This opinion will be unpublished and
may not be cited except as provided by
Minn. Stat. § 480A.08, subd. 3 (2006).
IN COURT OF APPEALS
State of Minnesota,
Glen A. Huber,
Anoka County District Court
File No. K6-03-9851
Lori Swanson, Attorney General, 1800
Robert M.A. Johnson,
John M. Stuart, State Public Defender, Philip Marron,
Assistant Public Defender,
Considered and decided by Minge, Presiding Judge; Stoneburner, Judge; and Wright, Judge.
Appellant challenges a district court order revoking his probation. Appellant argues that the district court’s finding that the need for confinement outweighs policies favoring probation is not supported by sufficient evidence. Because we conclude that the district court’s finding is supported by sufficient evidence, we affirm.
Appellant Glen Huber was charged with: count 1, first-degree driving while impaired in violation of Minn. Stat. § 169A.20, subds. 1(1), 3 (2002); count 2, first-degree driving while impaired (test refusal) in violation of Minn. Stat. § 169A.20, subd. 2 (2002); and count 3, driving after cancellation in violation of Minn. Stat. § 171.24, subd. 5 (2002). Subsequently, appellant pleaded guilty to count two, and the two remaining counts were dropped. At sentencing, appellant received the 42-month presumptive sentence. The district court stayed execution of the sentence and placed appellant on probation under the conditions that appellant: (1) serve one year in jail; (2) pay a $700 fine and related fees; (3) complete aftercare programming as recommended by Anoka County Community Corrections Department (Corrections); (4) submit to drug testing at his own expense; (5) refrain from using mood-altering chemicals or alcohol; (6) complete Project Save; (7) complete cognitive programming as directed; (8) remain law-abiding and of good behavior; and (9) obey rules of probation.
October 26, 2004, Corrections filed a felony-probation-violation report recommending
that the district court hold a probation-violation hearing and vacate
appellant’s stay of execution. According
to the report, appellant tested positive for methamphetamine on April 11, 2004,
while serving his one-year workhouse sentence, and again on July 13, 2004. Appellant also failed to remain law-abiding. On October 7, 2004, appellant was arrested
for driving after cancellation of his license. Additionally, appellant did not maintain
contact with his probation officer and failed to provide requested urinalysis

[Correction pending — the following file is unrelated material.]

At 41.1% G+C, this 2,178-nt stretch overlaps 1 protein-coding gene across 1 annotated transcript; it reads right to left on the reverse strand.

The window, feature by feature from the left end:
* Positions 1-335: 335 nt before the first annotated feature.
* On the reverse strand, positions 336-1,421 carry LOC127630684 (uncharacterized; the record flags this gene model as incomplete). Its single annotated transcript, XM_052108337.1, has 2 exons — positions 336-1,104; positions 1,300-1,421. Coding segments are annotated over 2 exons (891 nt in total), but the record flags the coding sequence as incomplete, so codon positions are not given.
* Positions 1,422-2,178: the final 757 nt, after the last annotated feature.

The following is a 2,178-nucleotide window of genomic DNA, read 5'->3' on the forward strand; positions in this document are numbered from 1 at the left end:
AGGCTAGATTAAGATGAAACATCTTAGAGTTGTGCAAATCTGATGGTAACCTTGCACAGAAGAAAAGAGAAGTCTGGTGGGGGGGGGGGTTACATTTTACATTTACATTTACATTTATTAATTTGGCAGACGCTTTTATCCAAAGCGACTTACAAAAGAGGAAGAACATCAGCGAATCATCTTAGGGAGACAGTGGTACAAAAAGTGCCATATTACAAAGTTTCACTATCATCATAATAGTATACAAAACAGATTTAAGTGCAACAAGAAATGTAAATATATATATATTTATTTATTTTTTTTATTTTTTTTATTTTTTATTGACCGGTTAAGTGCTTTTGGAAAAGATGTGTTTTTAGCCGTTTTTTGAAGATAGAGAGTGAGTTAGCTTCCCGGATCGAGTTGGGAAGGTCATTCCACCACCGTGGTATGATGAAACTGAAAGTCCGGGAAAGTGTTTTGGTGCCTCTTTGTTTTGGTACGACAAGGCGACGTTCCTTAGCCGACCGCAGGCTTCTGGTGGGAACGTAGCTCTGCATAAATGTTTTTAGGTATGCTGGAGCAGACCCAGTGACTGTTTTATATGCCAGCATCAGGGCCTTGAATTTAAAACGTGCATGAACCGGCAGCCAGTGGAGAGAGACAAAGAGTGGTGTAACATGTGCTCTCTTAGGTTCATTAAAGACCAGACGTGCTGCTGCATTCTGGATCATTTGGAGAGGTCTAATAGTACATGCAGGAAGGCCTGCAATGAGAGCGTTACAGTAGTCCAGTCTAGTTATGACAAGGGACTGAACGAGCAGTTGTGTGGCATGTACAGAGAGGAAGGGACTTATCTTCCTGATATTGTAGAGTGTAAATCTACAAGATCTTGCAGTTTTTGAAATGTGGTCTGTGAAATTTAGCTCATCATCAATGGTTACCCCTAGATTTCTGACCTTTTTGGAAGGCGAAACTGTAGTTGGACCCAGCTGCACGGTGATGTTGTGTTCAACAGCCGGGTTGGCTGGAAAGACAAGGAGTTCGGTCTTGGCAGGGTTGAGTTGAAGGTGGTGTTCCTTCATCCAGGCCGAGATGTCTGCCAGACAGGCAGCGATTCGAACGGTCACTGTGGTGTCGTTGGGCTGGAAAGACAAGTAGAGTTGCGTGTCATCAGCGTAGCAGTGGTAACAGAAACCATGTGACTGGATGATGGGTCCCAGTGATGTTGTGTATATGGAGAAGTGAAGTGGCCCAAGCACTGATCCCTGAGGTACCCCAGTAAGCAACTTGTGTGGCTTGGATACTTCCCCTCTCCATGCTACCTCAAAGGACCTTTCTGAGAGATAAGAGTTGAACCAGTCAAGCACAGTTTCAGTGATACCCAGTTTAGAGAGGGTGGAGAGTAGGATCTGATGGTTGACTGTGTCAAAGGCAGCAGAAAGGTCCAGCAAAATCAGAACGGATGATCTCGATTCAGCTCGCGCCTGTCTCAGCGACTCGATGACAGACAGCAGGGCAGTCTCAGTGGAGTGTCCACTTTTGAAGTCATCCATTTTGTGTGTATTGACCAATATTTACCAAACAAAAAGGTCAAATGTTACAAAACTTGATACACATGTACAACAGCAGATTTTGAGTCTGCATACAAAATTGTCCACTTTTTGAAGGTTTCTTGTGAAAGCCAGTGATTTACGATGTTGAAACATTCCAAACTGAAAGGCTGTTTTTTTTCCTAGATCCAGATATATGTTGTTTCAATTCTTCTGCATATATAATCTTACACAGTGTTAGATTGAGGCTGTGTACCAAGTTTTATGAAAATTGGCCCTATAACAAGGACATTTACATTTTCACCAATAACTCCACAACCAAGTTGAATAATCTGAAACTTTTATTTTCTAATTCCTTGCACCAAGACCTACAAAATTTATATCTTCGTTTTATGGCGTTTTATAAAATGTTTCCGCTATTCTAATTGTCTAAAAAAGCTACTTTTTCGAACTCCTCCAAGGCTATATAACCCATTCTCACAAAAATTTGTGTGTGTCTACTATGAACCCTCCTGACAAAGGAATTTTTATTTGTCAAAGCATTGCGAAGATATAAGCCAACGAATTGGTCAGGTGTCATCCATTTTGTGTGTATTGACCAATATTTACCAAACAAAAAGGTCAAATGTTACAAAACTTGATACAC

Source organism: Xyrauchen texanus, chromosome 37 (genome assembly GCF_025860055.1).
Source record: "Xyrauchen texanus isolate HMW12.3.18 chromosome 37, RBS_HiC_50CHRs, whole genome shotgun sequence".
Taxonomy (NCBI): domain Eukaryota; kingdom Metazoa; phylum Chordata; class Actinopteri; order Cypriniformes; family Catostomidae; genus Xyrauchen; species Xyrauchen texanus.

samples. Finally, appellant did not
complete chemical-dependency treatment in accordance with the plea
agreement. Pursuant to Corrections’
recommendation, appellant was ordered to appear in court on December 8, 2004,
for a probation-violation hearing.
Appellant failed to do so. Consequently,
a warrant was issued for appellant’s arrest.
On April 27, 2005, appellant was arrested in
appealed to this court. Relying on State v. Modtland, 695 N.W.2d 602 (
district court has “broad discretion in determining if there is sufficient
evidence to revoke probation and should be reversed only if there is a clear
abuse of that discretion.” State v. Modtland, 695 N.W.2d 602, 605 (
sole argument on appeal is that, even though the district court made the required
finding under the third
Here, the district court found that “the need for confinement clearly outweighs the policies favoring probation . . . .” The district court’s finding is amply supported in the record. The court based its finding on appellant’s ten prior DWI’s, appellant’s failure to successfully complete chemical-dependency treatment, appellant’s failure to remain drug-free during his probationary period, and appellant’s thorough disregard of his probationary status. Moreover, the court explicitly found appellant unamenable to treatment. All of these facts are supported by the record.
appellant offered multiple explanations for his probation violations, those
violations are undisputed and, considering appellant’s extensive DWI history, appellant’s
violations are not minor or technical.
Moreover, the district court did not credit appellant’s explanations. The district court’s finding was not
reflexive, but grounded on appellant’s criminal history and probationary
conduct. The district court’s
substantive reasons for revocation under the third